Video gaming: a viable career path?

Forty thousand people gathered in Seoul to witness an epic final showdown between two teams – South Korea’s Samsung White and China’s Starhorn Royal Club. Eyes glued to the game, the crowd cheered, yelled and lamented after every play. In the end, Samsung White emerged the victor and claimed the million-dollar prize, winning three games to one. But this was no ordinary sports competition—rather, this was the League of Legends 2014 World Championship.

Through such tournaments and almost-universal access to the Internet, becoming popular as a professional gamer is now easier than ever. With social media such as Facebook and Twitter, gamers can promote themselves and invite individuals to support and watch their gameplay.

When compared to a normal job, a professional gaming career’s time and work commitments rival that of a corporate lifestyle. Communication skills, as well as hand-eye coordination, are crucial during a professional match, and a typical gaming career often runs up to eight hours a day.

With complex video editing software such as Final Cut, professional gamers edit and upload their gameplay to garner views from fans and secure advertisement funds and sponsorships from major corporations; indeed, a career based off of playing video games is much more than merely enjoying playing games, often demanding management and monetary abilities, as well as public speaking prowess.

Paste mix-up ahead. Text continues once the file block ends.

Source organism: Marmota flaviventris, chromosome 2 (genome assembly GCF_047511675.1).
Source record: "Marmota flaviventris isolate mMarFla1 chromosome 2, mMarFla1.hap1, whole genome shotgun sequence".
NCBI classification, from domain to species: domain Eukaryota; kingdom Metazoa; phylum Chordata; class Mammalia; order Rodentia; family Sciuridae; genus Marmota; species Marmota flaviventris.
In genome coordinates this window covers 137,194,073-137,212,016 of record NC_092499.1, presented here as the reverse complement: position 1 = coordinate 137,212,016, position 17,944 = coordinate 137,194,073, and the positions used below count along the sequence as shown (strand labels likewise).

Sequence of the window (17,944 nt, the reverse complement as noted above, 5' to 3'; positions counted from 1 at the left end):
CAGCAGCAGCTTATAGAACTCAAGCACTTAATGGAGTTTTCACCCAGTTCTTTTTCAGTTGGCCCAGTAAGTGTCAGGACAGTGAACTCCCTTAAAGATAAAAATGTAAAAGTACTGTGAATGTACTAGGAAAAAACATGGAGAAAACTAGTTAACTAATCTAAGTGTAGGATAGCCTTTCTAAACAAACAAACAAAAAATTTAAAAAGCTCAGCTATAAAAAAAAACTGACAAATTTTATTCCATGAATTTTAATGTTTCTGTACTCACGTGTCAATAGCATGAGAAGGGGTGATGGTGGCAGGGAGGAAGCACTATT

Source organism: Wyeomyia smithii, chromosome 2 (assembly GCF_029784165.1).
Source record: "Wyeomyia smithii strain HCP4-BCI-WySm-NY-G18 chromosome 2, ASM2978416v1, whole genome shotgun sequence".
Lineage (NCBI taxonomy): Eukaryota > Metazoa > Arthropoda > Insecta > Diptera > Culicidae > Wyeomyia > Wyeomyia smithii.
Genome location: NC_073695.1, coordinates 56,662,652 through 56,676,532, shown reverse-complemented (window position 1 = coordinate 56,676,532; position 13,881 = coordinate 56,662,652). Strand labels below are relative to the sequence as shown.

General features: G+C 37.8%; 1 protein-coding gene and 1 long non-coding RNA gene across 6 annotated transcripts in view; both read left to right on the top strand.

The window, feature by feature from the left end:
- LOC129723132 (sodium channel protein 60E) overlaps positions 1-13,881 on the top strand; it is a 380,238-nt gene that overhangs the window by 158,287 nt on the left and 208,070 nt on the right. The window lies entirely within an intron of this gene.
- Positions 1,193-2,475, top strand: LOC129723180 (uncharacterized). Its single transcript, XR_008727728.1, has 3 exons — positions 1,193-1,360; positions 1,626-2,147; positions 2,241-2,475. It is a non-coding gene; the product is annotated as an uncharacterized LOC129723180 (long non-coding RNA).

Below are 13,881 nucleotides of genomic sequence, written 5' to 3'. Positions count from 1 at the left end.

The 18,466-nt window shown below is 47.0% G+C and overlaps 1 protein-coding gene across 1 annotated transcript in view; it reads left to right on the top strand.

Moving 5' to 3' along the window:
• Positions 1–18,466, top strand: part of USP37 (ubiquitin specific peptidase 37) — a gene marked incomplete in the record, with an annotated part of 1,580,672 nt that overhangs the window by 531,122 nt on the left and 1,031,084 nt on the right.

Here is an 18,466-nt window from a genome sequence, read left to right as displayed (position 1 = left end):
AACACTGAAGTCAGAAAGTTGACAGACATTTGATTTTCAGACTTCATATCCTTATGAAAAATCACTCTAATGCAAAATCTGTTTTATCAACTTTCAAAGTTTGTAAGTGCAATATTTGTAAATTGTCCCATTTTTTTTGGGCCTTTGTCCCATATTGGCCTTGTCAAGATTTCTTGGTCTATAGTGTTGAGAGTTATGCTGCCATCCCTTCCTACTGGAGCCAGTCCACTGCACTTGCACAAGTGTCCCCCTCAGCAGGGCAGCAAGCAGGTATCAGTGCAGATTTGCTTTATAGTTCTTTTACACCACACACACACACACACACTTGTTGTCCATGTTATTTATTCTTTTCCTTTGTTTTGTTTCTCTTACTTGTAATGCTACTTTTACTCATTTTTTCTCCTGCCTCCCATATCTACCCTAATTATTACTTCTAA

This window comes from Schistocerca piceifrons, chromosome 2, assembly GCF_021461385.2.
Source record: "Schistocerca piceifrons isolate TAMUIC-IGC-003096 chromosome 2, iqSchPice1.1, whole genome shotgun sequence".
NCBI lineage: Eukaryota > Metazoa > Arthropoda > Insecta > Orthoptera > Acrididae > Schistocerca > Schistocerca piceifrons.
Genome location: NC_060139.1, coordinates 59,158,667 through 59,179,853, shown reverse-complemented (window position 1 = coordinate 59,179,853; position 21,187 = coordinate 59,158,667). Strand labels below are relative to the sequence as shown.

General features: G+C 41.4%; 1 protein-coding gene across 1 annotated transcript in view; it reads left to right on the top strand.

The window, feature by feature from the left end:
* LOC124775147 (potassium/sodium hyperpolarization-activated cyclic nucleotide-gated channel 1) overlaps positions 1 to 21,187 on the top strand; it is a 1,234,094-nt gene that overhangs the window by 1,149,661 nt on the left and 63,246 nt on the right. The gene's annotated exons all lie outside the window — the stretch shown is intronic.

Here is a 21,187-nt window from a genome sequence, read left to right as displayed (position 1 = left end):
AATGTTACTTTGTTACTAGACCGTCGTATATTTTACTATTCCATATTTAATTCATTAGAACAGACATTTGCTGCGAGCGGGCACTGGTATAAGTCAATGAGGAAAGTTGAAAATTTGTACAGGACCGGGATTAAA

“Gaming is an industry that is only going to keep on expanding as technology develops and becomes more advanced. Gaming should be considered a job,” Junior Isabel Llacer said.

However, with professional gaming’s rising popularity, many have begun to question its purpose and practicality.

Video gaming is taken extremely seriously in South Korea, where there are live-in training centers and professional gamers can earn as much as $300,000 per year in prize money and advertisements.

According to a CNN report from John D. Sutter, this gaming culture results in severe consequences: 8% of Koreans from age nine to 39 suffer from either Internet or gaming addiction. Many believe that considering gaming as a career will worsen the issue.

However, a person with a passion for gaming should be allowed to pursue his or her goals without judgment. The line between the drive for success and an unhealthy addiction must be clearly defined; though, there is always the possible and unfortunate chance that some pro-gamers may become addicted but just as with any other job, hard work and deep devotion should not be mistaken with the seriousness of addiction.

Indeed, there is no shortage of stereotypes for professional gamers. But making a living in the realm of online multiplayer video games, attracting sponsors and winning tournaments requires a combination of skill, dedication and practice – all while doing a job one enjoys.